“Supervision over foreign capital will be strengthened,” said a person familiar with the thinking at China’s top markets regulator, “so it won’t be able to obtain ultra-high profits in China through monopoly and capital-market operations.”
The Information Office of the State Council, China’s top government body, didn’t respond to questions for this article.
Before this year, Xi was distrustful of capital, but he had other priorities. Now, having consolidated power, he is putting the whole government behind his plans to make private business serve the state.
A once-in-a-decade leadership transition due for late 2022, when Xi is expected to break the established system of succession to stay in power, provided an impetus to act and show he is doing something big for the people to justify longer rule, officials involved in policy making say.
At internal meetings, some of them say, Xi has talked about the need to differentiate China’s economic system. Western capitalism, in his view, focuses too heavily on the single-minded pursuit of profit and individual wealth, while letting big companies grow too powerful, leading to inequality, social injustice and other threats to social stability.
Early this year, when Facebook and Twitter took down Trump's accounts, Xi saw yet another sign America’s economic system was flawed-- it let big business dictate what a political leader should do or say-- officials familiar with his views said.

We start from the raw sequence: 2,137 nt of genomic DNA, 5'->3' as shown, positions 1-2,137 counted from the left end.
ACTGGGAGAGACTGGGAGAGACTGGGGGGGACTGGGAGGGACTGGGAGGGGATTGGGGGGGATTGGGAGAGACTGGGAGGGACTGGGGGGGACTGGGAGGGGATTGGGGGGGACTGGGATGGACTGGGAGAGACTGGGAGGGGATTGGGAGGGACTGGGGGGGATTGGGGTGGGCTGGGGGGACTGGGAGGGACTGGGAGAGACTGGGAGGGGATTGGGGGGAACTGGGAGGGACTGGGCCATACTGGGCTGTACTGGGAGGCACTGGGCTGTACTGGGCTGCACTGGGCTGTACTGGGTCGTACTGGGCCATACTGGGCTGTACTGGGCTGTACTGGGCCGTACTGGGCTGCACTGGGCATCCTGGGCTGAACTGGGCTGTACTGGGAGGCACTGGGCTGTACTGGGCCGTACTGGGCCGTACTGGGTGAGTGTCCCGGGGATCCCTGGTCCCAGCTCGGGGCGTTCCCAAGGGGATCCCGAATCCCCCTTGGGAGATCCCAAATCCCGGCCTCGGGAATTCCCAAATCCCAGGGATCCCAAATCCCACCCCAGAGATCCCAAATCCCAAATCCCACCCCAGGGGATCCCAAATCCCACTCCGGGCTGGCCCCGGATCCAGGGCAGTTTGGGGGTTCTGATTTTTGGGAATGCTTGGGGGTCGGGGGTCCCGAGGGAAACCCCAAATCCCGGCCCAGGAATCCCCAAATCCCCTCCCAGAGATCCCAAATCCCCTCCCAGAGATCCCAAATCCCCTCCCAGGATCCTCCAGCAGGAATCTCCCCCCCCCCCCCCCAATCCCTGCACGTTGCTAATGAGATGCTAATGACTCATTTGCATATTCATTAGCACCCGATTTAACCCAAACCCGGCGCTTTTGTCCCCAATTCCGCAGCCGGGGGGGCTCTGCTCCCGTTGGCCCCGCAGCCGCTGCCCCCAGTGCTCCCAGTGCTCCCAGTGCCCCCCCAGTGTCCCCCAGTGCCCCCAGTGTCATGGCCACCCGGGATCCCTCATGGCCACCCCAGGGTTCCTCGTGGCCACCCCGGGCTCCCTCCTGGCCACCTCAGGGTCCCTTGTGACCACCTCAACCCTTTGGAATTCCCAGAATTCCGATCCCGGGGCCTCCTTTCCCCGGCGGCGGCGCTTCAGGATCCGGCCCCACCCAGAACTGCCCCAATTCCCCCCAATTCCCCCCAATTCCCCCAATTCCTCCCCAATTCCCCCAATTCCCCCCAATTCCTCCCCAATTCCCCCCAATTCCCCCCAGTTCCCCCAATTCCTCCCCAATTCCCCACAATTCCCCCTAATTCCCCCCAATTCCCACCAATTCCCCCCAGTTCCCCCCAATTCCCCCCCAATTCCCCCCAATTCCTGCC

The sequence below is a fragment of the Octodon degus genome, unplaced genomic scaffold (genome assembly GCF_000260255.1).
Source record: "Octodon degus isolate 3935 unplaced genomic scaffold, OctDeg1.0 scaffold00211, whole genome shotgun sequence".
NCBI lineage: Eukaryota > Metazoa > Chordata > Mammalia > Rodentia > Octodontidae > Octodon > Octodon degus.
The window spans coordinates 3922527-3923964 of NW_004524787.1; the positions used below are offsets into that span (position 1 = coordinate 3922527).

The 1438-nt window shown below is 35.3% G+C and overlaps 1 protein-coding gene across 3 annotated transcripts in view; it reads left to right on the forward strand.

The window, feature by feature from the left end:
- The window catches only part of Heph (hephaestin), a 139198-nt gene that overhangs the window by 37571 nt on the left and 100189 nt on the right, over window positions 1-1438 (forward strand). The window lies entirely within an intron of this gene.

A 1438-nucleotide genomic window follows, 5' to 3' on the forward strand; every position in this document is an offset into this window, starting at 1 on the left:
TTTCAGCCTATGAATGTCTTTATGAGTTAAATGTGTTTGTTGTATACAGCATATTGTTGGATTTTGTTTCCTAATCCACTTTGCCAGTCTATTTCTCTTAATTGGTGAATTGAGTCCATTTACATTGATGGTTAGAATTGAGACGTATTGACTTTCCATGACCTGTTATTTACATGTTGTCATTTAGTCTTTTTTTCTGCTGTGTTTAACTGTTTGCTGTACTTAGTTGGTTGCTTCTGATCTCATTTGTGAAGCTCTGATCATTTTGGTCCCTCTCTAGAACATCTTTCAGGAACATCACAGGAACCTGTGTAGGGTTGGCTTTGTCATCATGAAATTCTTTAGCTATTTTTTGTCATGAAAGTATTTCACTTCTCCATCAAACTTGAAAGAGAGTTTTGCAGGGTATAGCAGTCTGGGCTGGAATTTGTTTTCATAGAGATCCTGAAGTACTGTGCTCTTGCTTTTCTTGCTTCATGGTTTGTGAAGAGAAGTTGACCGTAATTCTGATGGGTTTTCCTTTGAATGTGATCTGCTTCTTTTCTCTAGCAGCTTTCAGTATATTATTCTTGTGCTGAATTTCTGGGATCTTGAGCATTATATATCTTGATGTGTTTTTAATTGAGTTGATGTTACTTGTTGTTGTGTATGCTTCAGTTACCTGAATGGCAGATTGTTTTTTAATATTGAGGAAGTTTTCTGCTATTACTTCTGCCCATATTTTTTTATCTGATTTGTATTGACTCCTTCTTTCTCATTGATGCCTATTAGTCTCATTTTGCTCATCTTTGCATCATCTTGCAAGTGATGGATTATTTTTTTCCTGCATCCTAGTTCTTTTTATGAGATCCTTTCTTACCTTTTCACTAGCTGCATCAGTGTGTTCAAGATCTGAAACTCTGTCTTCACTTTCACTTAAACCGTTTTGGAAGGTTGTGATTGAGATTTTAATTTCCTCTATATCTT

A few months later, when the Chinese Communist party celebrated its centenary on July 1, Xi donned a Mao suit and stood behind a podium adorned with a hammer and sickle, pledging to stand for the people. After the speech, he sang along with “The Internationale” broadcast across Tiananmen Square. In China, the song, a feature of the socialist movement since the late 1800s, has long symbolized a declaration of war by the working class on capitalism.
Such gestures, once dismissed as political stagecraft, are being taken more seriously by China watchers as it becomes evident Mr. Xi is more ideologically driven than his immediate predecessors.
The difference between his vision and Western-style capitalism, he has said at internal meetings, is that in China, “Capital serves the people.”
Industries that Xi views as being led astray by a capitalist spirit, including not only tech but also after-school tutoring, digital gaming and entertainment, are bearing the immediate brunt.
A policy aimed at turning private education companies into nonprofit entities all but killed New Oriental Education & Technology Group Inc., which has provided English lessons to generations of students studying abroad. Its shares have plunged about 90% this year.